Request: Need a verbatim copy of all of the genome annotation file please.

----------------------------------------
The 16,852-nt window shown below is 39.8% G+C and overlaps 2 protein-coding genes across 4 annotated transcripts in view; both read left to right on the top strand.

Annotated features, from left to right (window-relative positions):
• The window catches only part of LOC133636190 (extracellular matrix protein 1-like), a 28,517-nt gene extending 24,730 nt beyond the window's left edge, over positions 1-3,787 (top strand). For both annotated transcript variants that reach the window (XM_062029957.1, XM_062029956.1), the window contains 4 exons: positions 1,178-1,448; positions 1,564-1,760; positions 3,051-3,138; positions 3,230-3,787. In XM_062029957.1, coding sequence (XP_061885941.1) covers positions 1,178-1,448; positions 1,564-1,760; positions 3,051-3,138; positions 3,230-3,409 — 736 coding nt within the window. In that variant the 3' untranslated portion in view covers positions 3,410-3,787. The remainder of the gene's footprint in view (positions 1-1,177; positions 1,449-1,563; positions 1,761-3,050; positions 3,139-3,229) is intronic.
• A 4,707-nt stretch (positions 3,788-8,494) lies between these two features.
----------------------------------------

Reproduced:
The 16,852-nt window shown below is 39.8% G+C and overlaps 2 protein-coding genes across 4 annotated transcripts in view; both read left to right on the top strand.

Annotated features, from left to right (window-relative positions):
• The window catches only part of LOC133636190 (extracellular matrix protein 1-like), a 28,517-nt gene extending 24,730 nt beyond the window's left edge, over positions 1-3,787 (top strand). For both annotated transcript variants that reach the window (XM_062029957.1, XM_062029956.1), the window contains 4 exons: positions 1,178-1,448; positions 1,564-1,760; positions 3,051-3,138; positions 3,230-3,787. In XM_062029957.1, coding sequence (XP_061885941.1) covers positions 1,178-1,448; positions 1,564-1,760; positions 3,051-3,138; positions 3,230-3,409 — 736 coding nt within the window. In that variant the 3' untranslated portion in view covers positions 3,410-3,787. The remainder of the gene's footprint in view (positions 1-1,177; positions 1,449-1,563; positions 1,761-3,050; positions 3,139-3,229) is intronic.
• A 4,707-nt stretch (positions 3,788-8,494) lies between these two features.